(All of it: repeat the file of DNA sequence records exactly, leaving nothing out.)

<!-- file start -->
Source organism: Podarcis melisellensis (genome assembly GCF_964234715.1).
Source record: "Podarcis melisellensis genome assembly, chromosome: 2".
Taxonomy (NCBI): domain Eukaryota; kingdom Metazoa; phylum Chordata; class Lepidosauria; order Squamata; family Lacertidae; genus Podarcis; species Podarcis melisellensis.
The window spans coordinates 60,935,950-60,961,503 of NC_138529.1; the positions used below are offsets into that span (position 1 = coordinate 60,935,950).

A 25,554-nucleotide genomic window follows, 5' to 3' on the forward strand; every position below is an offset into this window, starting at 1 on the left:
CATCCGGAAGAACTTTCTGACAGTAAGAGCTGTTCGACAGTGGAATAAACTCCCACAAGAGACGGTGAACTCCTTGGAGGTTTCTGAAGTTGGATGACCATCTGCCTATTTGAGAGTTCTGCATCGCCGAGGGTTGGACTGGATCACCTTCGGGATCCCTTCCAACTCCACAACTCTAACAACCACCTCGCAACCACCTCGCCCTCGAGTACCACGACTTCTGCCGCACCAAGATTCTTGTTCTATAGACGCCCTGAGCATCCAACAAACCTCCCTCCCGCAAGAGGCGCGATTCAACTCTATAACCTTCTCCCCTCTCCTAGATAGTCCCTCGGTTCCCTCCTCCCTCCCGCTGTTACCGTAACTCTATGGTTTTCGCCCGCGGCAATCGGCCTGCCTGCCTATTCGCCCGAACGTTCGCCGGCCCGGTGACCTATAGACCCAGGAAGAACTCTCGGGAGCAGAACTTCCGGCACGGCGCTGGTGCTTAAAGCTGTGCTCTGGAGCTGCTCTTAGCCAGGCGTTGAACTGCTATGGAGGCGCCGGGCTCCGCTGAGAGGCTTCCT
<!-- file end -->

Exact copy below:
Source organism: Podarcis melisellensis (genome assembly GCF_964234715.1).
Source record: "Podarcis melisellensis genome assembly, chromosome: 2".
Taxonomy (NCBI): domain Eukaryota; kingdom Metazoa; phylum Chordata; class Lepidosauria; order Squamata; family Lacertidae; genus Podarcis; species Podarcis melisellensis.
The window spans coordinates 60,935,950-60,961,503 of NC_138529.1; the positions used below are offsets into that span (position 1 = coordinate 60,935,950).

A 25,554-nucleotide genomic window follows, 5' to 3' on the forward strand; every position below is an offset into this window, starting at 1 on the left:
CATCCGGAAGAACTTTCTGACAGTAAGAGCTGTTCGACAGTGGAATAAACTCCCACAAGAGACGGTGAACTCCTTGGAGGTTTCTGAAGTTGGATGACCATCTGCCTATTTGAGAGTTCTGCATCGCCGAGGGTTGGACTGGATCACCTTCGGGATCCCTTCCAACTCCACAACTCTAACAACCACCTCGCAACCACCTCGCCCTCGAGTACCACGACTTCTGCCGCACCAAGATTCTTGTTCTATAGACGCCCTGAGCATCCAACAAACCTCCCTCCCGCAAGAGGCGCGATTCAACTCTATAACCTTCTCCCCTCTCCTAGATAGTCCCTCGGTTCCCTCCTCCCTCCCGCTGTTACCGTAACTCTATGGTTTTCGCCCGCGGCAATCGGCCTGCCTGCCTATTCGCCCGAACGTTCGCCGGCCCGGTGACCTATAGACCCAGGAAGAACTCTCGGGAGCAGAACTTCCGGCACGGCGCTGGTGCTTAAAGCTGTGCTCTGGAGCTGCTCTTAGCCAGGCGTTGAACTGCTATGGAGGCGCCGGGCTCCGCTGAGAGGCTTCCT